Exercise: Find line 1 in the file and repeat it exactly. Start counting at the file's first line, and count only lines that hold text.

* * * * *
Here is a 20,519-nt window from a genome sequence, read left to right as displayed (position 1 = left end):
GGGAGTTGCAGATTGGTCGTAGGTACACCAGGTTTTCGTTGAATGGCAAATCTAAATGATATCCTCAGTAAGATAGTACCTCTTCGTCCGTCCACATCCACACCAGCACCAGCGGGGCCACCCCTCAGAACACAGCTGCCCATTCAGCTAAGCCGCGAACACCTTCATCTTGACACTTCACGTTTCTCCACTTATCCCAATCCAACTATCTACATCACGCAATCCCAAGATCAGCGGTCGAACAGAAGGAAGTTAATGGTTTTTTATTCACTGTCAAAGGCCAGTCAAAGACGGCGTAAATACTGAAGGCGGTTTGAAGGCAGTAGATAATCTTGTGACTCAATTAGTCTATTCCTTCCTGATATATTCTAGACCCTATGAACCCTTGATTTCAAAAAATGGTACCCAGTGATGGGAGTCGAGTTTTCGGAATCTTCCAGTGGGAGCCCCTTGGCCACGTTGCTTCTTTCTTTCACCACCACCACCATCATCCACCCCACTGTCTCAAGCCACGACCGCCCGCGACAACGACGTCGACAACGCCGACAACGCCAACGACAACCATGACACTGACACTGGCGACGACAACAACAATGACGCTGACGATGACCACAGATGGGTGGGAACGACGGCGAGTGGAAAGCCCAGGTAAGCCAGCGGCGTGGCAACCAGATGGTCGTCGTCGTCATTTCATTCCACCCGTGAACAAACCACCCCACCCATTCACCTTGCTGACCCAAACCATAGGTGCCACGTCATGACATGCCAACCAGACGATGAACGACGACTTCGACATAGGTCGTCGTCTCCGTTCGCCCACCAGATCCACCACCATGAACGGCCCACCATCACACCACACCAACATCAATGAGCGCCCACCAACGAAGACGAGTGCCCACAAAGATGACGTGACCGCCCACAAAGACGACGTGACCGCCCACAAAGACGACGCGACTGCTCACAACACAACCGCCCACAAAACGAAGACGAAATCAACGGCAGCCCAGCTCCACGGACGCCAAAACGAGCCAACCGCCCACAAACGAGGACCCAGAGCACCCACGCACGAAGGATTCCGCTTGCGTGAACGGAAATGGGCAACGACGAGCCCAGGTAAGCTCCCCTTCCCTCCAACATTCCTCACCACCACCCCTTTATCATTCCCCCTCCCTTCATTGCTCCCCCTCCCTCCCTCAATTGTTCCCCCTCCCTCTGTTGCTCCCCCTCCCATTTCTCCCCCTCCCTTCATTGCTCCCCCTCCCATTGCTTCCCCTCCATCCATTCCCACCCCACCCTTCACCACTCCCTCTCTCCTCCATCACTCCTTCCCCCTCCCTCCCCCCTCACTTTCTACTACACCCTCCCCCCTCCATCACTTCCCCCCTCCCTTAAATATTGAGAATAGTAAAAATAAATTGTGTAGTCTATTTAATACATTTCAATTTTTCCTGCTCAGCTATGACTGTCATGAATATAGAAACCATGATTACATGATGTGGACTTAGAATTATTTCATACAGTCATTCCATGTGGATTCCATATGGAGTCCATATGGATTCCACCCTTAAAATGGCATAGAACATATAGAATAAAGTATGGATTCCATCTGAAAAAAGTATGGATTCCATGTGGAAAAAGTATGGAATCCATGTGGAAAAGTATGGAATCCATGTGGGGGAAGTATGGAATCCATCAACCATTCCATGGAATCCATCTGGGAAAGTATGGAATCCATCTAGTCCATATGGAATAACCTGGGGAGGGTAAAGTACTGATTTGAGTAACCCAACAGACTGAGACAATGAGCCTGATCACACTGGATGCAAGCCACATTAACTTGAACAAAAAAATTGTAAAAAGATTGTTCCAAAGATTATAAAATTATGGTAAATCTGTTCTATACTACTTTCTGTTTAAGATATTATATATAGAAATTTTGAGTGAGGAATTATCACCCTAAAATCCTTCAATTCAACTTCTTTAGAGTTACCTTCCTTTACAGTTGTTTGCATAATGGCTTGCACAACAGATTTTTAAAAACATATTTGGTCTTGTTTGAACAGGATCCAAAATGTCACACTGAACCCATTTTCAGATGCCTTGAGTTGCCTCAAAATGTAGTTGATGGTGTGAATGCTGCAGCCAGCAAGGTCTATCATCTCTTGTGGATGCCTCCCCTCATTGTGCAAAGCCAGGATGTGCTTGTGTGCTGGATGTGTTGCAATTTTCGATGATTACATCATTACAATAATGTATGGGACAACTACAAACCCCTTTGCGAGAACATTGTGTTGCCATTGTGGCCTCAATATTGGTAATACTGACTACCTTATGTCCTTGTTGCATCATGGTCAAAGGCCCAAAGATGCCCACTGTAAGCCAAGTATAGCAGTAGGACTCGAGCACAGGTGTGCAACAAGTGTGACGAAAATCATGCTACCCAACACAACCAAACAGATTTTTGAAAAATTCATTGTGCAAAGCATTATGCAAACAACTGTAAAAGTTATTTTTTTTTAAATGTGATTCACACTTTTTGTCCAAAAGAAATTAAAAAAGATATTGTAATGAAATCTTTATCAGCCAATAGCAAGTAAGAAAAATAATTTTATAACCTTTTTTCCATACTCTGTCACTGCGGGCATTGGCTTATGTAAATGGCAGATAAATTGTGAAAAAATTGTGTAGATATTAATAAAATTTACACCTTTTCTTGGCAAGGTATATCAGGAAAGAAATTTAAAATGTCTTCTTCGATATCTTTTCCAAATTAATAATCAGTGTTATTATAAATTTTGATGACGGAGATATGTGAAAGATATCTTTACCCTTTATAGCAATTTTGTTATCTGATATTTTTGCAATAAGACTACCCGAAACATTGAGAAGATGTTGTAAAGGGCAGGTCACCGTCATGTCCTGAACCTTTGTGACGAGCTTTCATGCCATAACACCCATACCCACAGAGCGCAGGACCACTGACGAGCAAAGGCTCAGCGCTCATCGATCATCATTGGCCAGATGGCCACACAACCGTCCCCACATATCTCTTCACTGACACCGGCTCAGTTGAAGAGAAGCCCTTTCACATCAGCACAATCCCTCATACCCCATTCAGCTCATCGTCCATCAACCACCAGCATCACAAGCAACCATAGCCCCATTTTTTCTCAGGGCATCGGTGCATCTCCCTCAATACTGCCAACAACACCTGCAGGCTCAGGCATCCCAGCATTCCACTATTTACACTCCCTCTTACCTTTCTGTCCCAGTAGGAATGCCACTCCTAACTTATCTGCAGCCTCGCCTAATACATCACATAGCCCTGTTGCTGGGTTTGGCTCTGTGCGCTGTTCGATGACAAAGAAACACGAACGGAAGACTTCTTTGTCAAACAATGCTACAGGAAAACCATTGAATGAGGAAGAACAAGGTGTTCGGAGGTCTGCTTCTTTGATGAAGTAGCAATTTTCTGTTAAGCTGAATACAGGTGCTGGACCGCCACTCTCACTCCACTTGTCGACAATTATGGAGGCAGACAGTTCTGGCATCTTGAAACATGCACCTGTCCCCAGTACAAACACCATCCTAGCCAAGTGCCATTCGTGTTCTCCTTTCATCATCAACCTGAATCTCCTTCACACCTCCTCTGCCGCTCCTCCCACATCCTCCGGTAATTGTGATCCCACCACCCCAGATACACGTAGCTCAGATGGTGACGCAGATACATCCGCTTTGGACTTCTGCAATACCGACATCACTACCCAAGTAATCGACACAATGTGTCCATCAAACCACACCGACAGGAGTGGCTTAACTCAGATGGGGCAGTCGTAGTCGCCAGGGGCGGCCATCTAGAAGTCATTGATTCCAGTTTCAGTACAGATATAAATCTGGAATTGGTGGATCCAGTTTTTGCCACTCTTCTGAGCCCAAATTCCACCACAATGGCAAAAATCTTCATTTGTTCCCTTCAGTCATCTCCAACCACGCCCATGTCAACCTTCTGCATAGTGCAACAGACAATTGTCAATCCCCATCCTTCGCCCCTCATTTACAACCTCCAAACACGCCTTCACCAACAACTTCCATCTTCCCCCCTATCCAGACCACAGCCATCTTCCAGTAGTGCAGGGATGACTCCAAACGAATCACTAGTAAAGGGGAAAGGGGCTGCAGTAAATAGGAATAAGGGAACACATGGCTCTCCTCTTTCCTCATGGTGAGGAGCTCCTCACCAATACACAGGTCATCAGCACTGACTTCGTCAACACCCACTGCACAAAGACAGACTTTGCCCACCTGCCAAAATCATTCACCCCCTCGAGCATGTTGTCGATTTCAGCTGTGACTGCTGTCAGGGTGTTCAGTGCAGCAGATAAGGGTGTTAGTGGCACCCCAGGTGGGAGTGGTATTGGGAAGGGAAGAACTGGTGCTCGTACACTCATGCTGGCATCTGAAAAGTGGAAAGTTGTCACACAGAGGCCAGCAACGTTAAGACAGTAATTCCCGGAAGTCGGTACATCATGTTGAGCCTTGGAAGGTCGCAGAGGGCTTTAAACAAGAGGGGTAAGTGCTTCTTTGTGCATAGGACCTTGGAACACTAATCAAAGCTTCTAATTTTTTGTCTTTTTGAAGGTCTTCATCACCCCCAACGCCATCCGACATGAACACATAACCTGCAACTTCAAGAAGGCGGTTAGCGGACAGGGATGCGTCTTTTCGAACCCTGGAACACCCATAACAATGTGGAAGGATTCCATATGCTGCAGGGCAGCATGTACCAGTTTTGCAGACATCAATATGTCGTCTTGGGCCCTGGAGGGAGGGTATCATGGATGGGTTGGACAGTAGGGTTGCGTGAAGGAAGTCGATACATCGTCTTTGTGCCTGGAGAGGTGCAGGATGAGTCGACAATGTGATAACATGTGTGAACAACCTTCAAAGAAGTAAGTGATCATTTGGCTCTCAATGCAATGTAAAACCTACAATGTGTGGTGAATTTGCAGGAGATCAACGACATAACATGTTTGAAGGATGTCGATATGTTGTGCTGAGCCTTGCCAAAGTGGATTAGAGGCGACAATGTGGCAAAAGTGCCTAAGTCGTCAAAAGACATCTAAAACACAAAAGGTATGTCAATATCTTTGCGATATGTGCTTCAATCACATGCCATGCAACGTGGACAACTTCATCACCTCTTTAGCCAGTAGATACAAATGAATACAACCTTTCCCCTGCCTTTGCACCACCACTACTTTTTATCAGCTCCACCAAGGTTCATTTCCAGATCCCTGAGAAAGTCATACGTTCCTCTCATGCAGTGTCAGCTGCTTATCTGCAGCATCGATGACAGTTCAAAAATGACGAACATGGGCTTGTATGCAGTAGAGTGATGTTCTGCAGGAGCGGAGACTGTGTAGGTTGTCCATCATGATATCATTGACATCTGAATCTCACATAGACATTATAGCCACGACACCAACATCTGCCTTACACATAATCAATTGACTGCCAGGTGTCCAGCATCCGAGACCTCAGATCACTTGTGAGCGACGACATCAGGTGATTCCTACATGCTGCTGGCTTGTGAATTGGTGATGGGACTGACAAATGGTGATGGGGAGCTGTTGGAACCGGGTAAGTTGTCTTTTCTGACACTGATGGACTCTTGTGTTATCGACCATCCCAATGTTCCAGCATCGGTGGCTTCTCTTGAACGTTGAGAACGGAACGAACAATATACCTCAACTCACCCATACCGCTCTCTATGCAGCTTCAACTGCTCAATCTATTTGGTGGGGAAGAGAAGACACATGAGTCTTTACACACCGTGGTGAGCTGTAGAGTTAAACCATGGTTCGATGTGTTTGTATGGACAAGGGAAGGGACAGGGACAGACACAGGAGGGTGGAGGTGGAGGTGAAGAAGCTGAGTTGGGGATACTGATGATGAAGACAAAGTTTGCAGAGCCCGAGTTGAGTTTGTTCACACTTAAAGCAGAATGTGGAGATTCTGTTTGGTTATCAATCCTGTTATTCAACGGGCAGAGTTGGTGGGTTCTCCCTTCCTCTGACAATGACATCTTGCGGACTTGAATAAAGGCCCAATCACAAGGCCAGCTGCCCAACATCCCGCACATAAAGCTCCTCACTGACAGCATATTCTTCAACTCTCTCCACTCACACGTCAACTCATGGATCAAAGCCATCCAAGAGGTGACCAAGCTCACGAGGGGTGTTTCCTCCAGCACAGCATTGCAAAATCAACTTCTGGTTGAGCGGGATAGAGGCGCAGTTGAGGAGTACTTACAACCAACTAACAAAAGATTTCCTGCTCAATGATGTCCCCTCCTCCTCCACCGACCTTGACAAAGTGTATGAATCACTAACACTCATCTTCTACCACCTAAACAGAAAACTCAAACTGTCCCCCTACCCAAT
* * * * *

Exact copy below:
Here is a 20,519-nt window from a genome sequence, read left to right as displayed (position 1 = left end):